Grade: 72 (B)
In an age where John Carpenter and Wes Craven have become pale imitations of their former selves, David Cronenberg has remained one of the most fascinating directors of his generation. Part of that comes from his decision to move on from the body horror that defined his work in the 70s and 80s (his one full return to the genre since, 1999’s eXistenZ, was a disappointment), but it mostly comes from his adventurousness as a filmmaker. Where one year will see a meat-and-potatoes gangster film (Eastern Promises), another produces a film about Sigmund Freud and Carl Jung (A Dangerous Method). Cronenberg’s new film Cosmopolis, an adaptation of Don DeLillo novel, isn’t his best film in recent memory (that would be 2005’s A History of Violence), but it is to some degree his most experimental, and for that it should be cherished in spite of its shortcomings.
Eric Packer (Robert Pattinson) is a young billionaire in Manhattan. Packer decides to ride across town for a haircut from his favorite barber, even though A. the President’s visit means heavy traffic, and B. he doesn’t really need a haircut. Accompanied by his bodyguard (Kevin Durand), Packer uses his limousine as an office, meeting with his employees (Jay Baruchel, Emily Hampshire), his chief adviser (Samantha Morton), his art consultant/mistress (Juliette Binoche), and occasionally his new wife (Sarah Gadon), who refuses to have sex with him. Packer’s finances deplete from a bad business decision while the masses outside his limousine rage, and his journey culminates when he meets a homicidal former employee (Paul Giamatti).
This is Cronenberg’s talkiest movie next to A Dangerous Method, but Cosmopolis works better in that understanding the dialogue is less essential to the plot here- it’s a sign of the inhumanity of the individuals involved. All are more connected to their insular world of dollars and cents than to people, with the sterility and insularity of the limousine contrasting perfectly with the collapsing world outside. If anything, the production delays of the film helped Cronenberg and company- they’ve crafted a great look at the disparity between the 1% and the 99%.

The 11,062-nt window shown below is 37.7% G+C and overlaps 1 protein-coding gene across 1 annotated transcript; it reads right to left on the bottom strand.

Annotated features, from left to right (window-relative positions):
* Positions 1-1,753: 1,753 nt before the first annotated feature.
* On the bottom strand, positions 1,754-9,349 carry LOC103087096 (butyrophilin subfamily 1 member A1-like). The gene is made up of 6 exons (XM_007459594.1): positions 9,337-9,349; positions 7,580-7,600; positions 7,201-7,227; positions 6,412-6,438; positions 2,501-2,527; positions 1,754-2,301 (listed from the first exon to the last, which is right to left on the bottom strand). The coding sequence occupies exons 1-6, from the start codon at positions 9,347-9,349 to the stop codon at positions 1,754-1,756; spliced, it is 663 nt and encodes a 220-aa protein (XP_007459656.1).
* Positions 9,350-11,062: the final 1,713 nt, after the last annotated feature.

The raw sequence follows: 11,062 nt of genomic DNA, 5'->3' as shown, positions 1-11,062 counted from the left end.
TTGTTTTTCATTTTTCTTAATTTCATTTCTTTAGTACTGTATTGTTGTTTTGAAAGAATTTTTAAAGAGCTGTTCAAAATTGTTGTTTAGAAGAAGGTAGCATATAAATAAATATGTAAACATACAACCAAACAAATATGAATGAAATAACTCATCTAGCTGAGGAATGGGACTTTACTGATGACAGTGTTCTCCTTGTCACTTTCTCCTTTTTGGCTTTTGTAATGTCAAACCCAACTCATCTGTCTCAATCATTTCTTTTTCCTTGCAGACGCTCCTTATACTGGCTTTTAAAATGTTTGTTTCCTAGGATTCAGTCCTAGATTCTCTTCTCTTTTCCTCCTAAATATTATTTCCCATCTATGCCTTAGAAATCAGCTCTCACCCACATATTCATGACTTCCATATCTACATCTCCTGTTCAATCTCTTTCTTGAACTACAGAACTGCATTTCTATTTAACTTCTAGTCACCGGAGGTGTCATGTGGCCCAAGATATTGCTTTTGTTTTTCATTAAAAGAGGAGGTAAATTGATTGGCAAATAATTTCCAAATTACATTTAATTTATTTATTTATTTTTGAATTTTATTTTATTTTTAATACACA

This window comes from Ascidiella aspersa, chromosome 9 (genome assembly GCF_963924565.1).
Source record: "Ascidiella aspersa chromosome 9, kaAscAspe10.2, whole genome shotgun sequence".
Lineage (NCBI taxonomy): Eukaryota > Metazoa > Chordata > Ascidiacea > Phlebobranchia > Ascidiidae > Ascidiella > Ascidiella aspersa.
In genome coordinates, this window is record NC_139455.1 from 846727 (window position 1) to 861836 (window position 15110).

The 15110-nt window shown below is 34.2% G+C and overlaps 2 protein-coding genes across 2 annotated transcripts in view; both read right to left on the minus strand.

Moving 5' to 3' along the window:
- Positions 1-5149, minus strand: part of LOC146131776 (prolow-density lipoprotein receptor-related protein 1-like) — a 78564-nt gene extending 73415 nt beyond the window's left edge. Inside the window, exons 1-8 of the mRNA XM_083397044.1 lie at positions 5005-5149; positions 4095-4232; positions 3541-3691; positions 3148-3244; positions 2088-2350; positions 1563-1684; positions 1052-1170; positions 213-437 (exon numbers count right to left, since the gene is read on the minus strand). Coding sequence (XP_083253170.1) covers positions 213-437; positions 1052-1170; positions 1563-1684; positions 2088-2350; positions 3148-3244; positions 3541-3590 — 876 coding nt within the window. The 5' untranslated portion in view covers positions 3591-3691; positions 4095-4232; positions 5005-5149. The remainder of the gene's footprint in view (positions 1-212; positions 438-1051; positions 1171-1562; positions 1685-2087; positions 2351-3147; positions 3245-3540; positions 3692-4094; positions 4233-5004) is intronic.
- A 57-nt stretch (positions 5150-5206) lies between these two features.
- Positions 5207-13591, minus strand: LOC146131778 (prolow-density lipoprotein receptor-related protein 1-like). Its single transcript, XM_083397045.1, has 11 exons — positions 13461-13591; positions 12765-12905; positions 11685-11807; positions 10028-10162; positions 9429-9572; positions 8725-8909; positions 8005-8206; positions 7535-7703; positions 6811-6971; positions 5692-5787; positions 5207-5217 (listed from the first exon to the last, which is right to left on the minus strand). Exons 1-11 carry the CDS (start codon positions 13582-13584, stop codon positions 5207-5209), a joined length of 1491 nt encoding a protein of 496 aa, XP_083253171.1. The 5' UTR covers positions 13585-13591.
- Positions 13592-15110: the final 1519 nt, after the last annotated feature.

Cronenberg is aided by a game cast- Baruchel, Binoche, Durand, and Morton are all excellent. Pattinson is even stronger as a man who practically doesn’t even know how to be human, and who needs extreme measures (i.e., shooting a hole in his own hand, falling from extreme wealth) to feel it. In a sense, it’s a continuation of the themes Cronenberg explored in Crash, only with a slightly less oppressive atmosphere. Like Crash, only one character feels fully human- Giamatti, whose real problems and flopsweat contrasts with the robotic nature of the other characters. Strangely, Cosmopolis has the opposite problem of Crash. In the earlier film, Elias Koteas’ Vaughan was a much-needed jolt of energy to the sometimes comically detached performances of Holly Hunter and James Spader. Here, Giamatti doesn’t quite work. He’s believable in the role, and Cronenberg plays a clever game by making the only American in the main cast (everyone else is either Canadian or European) the least detached of the bunch. But his humanity breaks the odd, creepy tone the rest of the film, which is problematic considering that his conversations with Pattinson make up the last twenty or thirty minutes. Until that point, though, Cosmopolis is as hypnotic and exciting a film as Cronenberg has made in ages.
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